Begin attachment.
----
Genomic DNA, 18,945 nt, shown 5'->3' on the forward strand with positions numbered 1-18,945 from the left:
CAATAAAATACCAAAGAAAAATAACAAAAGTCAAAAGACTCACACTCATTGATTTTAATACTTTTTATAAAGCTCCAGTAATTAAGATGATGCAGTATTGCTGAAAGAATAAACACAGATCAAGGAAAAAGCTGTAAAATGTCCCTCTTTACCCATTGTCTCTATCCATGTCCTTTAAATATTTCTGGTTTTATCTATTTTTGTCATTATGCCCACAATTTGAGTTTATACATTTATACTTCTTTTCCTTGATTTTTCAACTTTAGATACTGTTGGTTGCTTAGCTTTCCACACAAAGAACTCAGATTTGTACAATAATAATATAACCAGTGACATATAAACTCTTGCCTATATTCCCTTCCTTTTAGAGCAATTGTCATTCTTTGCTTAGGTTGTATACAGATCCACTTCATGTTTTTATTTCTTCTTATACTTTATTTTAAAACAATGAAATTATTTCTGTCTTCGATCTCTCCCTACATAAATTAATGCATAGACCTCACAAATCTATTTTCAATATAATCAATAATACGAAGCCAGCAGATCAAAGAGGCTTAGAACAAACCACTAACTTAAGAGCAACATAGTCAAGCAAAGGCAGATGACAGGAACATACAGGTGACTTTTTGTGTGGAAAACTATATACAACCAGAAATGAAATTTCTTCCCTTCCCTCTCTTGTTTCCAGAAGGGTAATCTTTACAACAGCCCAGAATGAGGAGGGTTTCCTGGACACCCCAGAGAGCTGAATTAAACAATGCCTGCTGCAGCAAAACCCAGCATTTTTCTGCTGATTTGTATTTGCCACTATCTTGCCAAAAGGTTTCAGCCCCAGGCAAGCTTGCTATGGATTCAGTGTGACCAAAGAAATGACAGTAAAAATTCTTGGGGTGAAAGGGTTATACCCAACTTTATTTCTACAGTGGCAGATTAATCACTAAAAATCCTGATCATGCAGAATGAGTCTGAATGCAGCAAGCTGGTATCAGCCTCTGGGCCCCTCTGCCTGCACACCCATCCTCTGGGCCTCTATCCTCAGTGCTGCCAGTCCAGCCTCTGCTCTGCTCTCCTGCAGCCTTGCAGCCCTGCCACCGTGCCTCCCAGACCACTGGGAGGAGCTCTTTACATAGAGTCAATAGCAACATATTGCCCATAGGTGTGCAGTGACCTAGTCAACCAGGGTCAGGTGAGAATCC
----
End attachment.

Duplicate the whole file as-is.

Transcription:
Genomic DNA, 18,945 nt, shown 5'->3' on the forward strand with positions numbered 1-18,945 from the left:
CAATAAAATACCAAAGAAAAATAACAAAAGTCAAAAGACTCACACTCATTGATTTTAATACTTTTTATAAAGCTCCAGTAATTAAGATGATGCAGTATTGCTGAAAGAATAAACACAGATCAAGGAAAAAGCTGTAAAATGTCCCTCTTTACCCATTGTCTCTATCCATGTCCTTTAAATATTTCTGGTTTTATCTATTTTTGTCATTATGCCCACAATTTGAGTTTATACATTTATACTTCTTTTCCTTGATTTTTCAACTTTAGATACTGTTGGTTGCTTAGCTTTCCACACAAAGAACTCAGATTTGTACAATAATAATATAACCAGTGACATATAAACTCTTGCCTATATTCCCTTCCTTTTAGAGCAATTGTCATTCTTTGCTTAGGTTGTATACAGATCCACTTCATGTTTTTATTTCTTCTTATACTTTATTTTAAAACAATGAAATTATTTCTGTCTTCGATCTCTCCCTACATAAATTAATGCATAGACCTCACAAATCTATTTTCAATATAATCAATAATACGAAGCCAGCAGATCAAAGAGGCTTAGAACAAACCACTAACTTAAGAGCAACATAGTCAAGCAAAGGCAGATGACAGGAACATACAGGTGACTTTTTGTGTGGAAAACTATATACAACCAGAAATGAAATTTCTTCCCTTCCCTCTCTTGTTTCCAGAAGGGTAATCTTTACAACAGCCCAGAATGAGGAGGGTTTCCTGGACACCCCAGAGAGCTGAATTAAACAATGCCTGCTGCAGCAAAACCCAGCATTTTTCTGCTGATTTGTATTTGCCACTATCTTGCCAAAAGGTTTCAGCCCCAGGCAAGCTTGCTATGGATTCAGTGTGACCAAAGAAATGACAGTAAAAATTCTTGGGGTGAAAGGGTTATACCCAACTTTATTTCTACAGTGGCAGATTAATCACTAAAAATCCTGATCATGCAGAATGAGTCTGAATGCAGCAAGCTGGTATCAGCCTCTGGGCCCCTCTGCCTGCACACCCATCCTCTGGGCCTCTATCCTCAGTGCTGCCAGTCCAGCCTCTGCTCTGCTCTCCTGCAGCCTTGCAGCCCTGCCACCGTGCCTCCCAGACCACTGGGAGGAGCTCTTTACATAGAGTCAATAGCAACATATTGCCCATAGGTGTGCAGTGACCTAGTCAACCAGGGTCAGGTGAGAATCC